Supper that evening, we all thought, was a little on the meager side given our ravenous appetites after hiking for a day. We were also invited to go to the pretty church up the road were a Rosary was being said for a seriously ill person.  It was a contemplative and pleasant experience: I hope it helped the ill individual.

St. Sauveur en Rue to Montfaucon en Velay

“In a tree by the brook there’s a songbird that sings. Sometimes all of our thoughts are misgivings.”

Pixie and Madeau, a fellow pilgrim, left the campsite early to attack the climb over the pass to Les Setoux, a Nordic ski area in winter. I took care of some cleanup and some constitutional duties and left about forty minutes later.

On the climb up through the forest I saw a fellow with a red windbreaker. I tried catching up to him but he was going way too quickly. However, whenever there was some doubt as to which fork in the path to take, I took the same fork as he did.

Finally he stopped for a bio-break and I caught up to him. Bernard was his name, his pack was almost empty as he was doing a scouting trip for a circuit tour he was leading the next day.

A couple of Camino lessons: never try to keep up with someone who is not carrying a load, and two, never follow someone unless you know where they are going.

Bernhard was doing a circuit, I almost followed him around in a big circle through the forest. Fortunately, we crested the col together and walked down to the village of Les Setoux where we bought each other a couple of beers.

Bernhardt feeding a pony some grass along the way. 

I passed the girls and was speeding on ahead in glorious sunshine and through spectacular forests and meadows 

 Then I came upon the Garden of Eden, but for the apple tree and the snake. A spot with a pristine brook, lush grass, beautiful trees, birds chirping up a cacophony, idyllic in every sense. I lay down in the grass, took my boots off and contemplated what a lucky dog I was to be in this spot.

 I waited for quite a while hoping others would catch-up to me, they didn’t so I walked on a few more miles to Montfaucon. Pixie had booked us into a large Gite, Le Jarden du Mirandou.   I ended up sharing a room with a young Swiss student called Maik. 

St. Julien Molin Molette to St. Sauveur en Rue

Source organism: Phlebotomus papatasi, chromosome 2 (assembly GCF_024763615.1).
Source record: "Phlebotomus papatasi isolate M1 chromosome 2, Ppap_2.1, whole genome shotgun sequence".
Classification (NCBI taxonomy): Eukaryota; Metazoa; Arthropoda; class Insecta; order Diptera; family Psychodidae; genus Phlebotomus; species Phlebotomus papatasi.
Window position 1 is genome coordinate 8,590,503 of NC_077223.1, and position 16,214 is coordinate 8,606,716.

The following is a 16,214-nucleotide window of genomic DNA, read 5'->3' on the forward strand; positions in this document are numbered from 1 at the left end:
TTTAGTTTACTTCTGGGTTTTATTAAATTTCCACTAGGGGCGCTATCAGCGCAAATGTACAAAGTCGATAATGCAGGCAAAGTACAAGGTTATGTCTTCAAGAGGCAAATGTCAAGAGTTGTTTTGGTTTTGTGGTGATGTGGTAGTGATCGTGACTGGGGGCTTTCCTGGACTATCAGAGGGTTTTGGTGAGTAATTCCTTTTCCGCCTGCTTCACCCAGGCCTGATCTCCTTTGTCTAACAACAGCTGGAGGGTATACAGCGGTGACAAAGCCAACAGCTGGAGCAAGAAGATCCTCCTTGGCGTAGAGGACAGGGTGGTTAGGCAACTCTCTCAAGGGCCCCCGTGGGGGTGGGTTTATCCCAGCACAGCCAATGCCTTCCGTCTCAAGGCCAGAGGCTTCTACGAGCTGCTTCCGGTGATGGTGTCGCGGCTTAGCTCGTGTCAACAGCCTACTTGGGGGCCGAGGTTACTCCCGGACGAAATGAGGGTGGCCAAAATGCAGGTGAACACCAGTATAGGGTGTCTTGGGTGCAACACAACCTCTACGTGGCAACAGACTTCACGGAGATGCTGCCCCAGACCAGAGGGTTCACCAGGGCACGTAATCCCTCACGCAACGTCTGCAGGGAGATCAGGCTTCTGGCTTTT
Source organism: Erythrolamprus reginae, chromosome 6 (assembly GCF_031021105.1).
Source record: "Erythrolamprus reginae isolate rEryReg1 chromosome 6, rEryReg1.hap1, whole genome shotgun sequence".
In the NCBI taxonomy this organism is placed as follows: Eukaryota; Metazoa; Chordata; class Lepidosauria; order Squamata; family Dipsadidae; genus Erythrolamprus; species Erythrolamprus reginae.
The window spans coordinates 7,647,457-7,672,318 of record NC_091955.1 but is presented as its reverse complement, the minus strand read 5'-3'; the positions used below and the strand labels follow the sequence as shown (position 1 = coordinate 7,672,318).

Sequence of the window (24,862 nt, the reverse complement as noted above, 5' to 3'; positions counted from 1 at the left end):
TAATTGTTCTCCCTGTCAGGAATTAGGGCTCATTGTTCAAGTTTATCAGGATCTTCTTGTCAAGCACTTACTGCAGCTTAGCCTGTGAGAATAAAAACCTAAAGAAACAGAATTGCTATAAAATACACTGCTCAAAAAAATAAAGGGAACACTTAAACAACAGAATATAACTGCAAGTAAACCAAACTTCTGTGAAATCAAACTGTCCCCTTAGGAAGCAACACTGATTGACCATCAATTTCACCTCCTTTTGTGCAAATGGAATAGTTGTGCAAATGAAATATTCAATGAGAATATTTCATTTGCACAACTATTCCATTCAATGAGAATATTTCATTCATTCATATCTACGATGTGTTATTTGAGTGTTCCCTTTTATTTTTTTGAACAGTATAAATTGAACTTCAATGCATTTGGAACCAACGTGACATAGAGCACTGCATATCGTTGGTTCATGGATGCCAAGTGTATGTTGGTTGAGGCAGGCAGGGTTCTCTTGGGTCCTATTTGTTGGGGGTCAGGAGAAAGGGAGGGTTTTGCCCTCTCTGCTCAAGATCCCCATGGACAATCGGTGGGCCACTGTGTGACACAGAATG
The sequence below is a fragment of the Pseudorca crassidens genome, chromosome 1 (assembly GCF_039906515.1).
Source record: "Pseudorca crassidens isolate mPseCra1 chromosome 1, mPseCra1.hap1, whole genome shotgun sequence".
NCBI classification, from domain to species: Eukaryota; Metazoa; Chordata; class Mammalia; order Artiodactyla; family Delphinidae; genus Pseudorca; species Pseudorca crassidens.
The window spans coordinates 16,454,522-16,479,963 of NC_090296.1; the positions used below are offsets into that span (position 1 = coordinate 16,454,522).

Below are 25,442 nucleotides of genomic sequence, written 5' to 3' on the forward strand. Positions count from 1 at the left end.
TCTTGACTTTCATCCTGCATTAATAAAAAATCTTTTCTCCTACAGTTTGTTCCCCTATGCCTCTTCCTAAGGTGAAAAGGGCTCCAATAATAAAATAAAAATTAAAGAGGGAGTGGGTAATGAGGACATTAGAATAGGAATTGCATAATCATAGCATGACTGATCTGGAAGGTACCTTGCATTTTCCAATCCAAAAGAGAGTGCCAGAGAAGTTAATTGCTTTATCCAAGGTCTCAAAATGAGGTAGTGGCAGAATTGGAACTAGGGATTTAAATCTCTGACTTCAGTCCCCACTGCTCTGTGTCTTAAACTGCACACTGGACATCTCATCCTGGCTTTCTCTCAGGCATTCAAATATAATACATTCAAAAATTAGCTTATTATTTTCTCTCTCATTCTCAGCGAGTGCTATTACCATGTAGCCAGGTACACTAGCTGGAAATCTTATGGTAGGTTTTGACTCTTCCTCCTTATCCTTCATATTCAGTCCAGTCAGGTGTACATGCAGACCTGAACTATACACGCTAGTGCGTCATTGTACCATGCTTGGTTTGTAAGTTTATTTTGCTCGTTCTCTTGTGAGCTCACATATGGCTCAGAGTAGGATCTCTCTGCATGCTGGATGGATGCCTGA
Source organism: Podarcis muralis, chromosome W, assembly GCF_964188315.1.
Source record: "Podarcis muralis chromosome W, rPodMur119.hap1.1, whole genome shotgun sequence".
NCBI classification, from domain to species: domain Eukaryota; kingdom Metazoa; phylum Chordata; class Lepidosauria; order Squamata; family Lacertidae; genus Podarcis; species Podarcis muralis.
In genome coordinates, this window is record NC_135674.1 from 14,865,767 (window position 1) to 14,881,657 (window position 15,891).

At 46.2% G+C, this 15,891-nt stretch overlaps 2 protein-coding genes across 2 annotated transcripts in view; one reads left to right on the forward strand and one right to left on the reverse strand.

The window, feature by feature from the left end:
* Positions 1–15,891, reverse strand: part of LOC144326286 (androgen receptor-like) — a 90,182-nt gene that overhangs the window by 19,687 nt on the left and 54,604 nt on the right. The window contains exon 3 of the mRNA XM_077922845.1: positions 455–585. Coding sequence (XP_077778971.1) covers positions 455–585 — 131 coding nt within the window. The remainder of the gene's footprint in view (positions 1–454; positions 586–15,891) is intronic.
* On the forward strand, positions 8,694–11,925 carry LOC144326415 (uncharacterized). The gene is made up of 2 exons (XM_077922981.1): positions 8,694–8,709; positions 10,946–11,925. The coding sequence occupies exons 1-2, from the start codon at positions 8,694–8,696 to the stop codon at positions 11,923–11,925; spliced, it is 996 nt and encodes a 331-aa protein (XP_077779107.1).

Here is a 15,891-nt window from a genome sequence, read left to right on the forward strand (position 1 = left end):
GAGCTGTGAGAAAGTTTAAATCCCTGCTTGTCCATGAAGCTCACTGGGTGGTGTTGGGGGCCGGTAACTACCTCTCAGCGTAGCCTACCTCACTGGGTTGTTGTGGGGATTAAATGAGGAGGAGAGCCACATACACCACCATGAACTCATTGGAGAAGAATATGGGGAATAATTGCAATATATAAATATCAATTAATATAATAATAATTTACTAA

“I’ve been lost now for days uncounted, and it’s months since I’ve seen home”

At this time the days start merging into a routine. I figure you’re not really lost if you can find your spot on a map, but when the whole map that you’re following gives you no real perspective of where you are, apart from being somewhere in southern France, you might as well be lost. It’s now been almost a month since I left home and I certainly miss it; but the show must go on. The first interim goal is just days away. 

The daily routine is to get up, pack your pack, carbo load at breakfast, walk for most of the day, reach your planned destination, shower, wash your clothes, figure out how to dry your clothes by the next morning, eat dinner, sleep and repeat the next day and the next and the next. 

During breakfast that morning in a little cafe we met a fellow pilgrim, Christoff, a teacher from Paris, who was walking to Rome. I asked him why he was doing it, to which he eloquently responded, “for the mind, for the body, for the soul, for the art and for the nature.” I thought that was a pretty succinct answer, I would add to that by saying, “for the characters one meets.”  Christoff was certainly one of those characters whom I’ve had the pleasure of meeting, although our encounter was brief. 

We reached Bourg-Argental just before lunch. It had been drizzling a little, but by this time we were quite used to it. The most notable item was seeing a road sign with ‘Le Puy 74km’. At last we were getting close to our destination, although our walking route would be considerably longer than the direct highway.  Knowing that we were on the home stretch was incredibly encouraging.

As usual we were plodding down lovely country lanes and saw a herd of long haired, bison like cattle. 

The day dragged on, Pixie had boot problems which slowed her down a lot. Nevertheless, she soldiered on with no complaint. We were happy to finally get to the campsite Pixie had booked and we scored a large, comfortable, two roomed caravan. This campsite was a class act compared to the shit-hole, hippy campsite of the previous evening. 

We stopped at this site as the biggest elevation gain section was to be tackled the next morning: better to do it at the beginning of the day than when you’re dog tired at the end of the day. 

Clonas to St. Julien Molin Molette

“A storm is threatening my very life today, if I don’t get some shelter, oh yeah, I’m gonna fade away”